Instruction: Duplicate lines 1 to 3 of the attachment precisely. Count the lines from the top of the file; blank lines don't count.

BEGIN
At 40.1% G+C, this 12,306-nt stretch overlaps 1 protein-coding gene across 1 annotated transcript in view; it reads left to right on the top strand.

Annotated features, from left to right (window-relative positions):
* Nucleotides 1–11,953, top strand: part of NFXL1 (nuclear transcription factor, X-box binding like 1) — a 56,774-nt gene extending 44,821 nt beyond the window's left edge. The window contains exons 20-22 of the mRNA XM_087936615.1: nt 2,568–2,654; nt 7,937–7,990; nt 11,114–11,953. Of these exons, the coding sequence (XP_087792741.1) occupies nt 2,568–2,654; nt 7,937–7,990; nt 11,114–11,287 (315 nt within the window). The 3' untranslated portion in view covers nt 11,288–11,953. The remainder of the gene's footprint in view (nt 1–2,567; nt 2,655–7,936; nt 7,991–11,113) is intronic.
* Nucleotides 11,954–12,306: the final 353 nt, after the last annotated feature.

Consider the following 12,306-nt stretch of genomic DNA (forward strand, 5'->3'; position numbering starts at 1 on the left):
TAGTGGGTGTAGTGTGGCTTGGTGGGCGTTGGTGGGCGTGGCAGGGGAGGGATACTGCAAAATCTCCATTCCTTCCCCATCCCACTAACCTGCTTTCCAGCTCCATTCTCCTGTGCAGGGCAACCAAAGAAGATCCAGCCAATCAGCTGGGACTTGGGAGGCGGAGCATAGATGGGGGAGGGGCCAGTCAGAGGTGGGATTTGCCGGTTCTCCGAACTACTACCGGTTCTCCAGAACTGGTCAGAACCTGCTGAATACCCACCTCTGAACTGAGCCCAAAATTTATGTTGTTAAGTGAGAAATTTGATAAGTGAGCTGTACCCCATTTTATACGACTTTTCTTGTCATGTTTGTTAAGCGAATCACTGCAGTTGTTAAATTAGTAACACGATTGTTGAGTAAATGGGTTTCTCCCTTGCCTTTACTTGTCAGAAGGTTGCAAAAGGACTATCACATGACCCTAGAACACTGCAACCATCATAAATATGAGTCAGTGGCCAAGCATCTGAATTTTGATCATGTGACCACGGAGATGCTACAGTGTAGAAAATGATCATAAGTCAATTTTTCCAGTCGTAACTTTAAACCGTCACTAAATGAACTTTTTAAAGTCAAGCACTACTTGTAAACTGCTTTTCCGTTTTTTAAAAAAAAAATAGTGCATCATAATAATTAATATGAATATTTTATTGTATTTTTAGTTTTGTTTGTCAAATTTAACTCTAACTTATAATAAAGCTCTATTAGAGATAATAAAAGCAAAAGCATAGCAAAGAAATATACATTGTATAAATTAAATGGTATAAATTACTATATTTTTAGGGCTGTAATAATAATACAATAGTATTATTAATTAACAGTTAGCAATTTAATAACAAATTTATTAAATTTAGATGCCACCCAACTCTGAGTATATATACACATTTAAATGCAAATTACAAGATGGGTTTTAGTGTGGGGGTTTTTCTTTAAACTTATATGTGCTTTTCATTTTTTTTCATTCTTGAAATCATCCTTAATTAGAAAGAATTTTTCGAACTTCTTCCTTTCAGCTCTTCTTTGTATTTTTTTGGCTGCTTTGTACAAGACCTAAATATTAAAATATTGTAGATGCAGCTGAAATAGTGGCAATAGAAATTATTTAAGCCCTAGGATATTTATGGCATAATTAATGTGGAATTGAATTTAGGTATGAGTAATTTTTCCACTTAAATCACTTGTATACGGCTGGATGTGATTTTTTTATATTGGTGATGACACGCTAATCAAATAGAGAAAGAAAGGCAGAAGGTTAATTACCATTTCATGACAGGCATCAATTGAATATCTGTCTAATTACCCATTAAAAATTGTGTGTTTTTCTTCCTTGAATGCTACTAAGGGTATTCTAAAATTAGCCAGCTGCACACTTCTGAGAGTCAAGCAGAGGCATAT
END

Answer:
At 40.1% G+C, this 12,306-nt stretch overlaps 1 protein-coding gene across 1 annotated transcript in view; it reads left to right on the top strand.

Annotated features, from left to right (window-relative positions):
* Nucleotides 1–11,953, top strand: part of NFXL1 (nuclear transcription factor, X-box binding like 1) — a 56,774-nt gene extending 44,821 nt beyond the window's left edge. The window contains exons 20-22 of the mRNA XM_087936615.1: nt 2,568–2,654; nt 7,937–7,990; nt 11,114–11,953. Of these exons, the coding sequence (XP_087792741.1) occupies nt 2,568–2,654; nt 7,937–7,990; nt 11,114–11,287 (315 nt within the window). The 3' untranslated portion in view covers nt 11,288–11,953. The remainder of the gene's footprint in view (nt 1–2,567; nt 2,655–7,936; nt 7,991–11,113) is intronic.